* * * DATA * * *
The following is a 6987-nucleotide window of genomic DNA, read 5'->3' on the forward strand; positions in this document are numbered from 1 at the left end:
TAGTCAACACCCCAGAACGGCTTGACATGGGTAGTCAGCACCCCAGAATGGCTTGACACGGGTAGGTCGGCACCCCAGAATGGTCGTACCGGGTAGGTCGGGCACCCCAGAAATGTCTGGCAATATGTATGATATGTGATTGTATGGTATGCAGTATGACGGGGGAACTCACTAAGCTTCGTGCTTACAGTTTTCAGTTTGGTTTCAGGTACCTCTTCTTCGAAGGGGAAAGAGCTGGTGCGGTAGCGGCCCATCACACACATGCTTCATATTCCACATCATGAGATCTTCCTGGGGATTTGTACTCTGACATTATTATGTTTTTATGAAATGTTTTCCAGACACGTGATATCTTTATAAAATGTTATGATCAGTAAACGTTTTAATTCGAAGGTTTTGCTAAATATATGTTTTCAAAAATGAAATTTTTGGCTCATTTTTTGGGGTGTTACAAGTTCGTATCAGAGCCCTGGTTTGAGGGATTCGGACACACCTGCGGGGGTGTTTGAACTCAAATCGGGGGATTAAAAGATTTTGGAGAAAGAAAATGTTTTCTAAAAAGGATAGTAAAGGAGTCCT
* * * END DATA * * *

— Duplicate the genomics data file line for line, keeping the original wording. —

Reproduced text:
The following is a 6987-nucleotide window of genomic DNA, read 5'->3' on the forward strand; positions in this document are numbered from 1 at the left end:
TAGTCAACACCCCAGAACGGCTTGACATGGGTAGTCAGCACCCCAGAATGGCTTGACACGGGTAGGTCGGCACCCCAGAATGGTCGTACCGGGTAGGTCGGGCACCCCAGAAATGTCTGGCAATATGTATGATATGTGATTGTATGGTATGCAGTATGACGGGGGAACTCACTAAGCTTCGTGCTTACAGTTTTCAGTTTGGTTTCAGGTACCTCTTCTTCGAAGGGGAAAGAGCTGGTGCGGTAGCGGCCCATCACACACATGCTTCATATTCCACATCATGAGATCTTCCTGGGGATTTGTACTCTGACATTATTATGTTTTTATGAAATGTTTTCCAGACACGTGATATCTTTATAAAATGTTATGATCAGTAAACGTTTTAATTCGAAGGTTTTGCTAAATATATGTTTTCAAAAATGAAATTTTTGGCTCATTTTTTGGGGTGTTACAAGTTCGTATCAGAGCCCTGGTTTGAGGGATTCGGACACACCTGCGGGGGTGTTTGAACTCAAATCGGGGGATTAAAAGATTTTGGAGAAAGAAAATGTTTTCTAAAAAGGATAGTAAAGGAGTCCT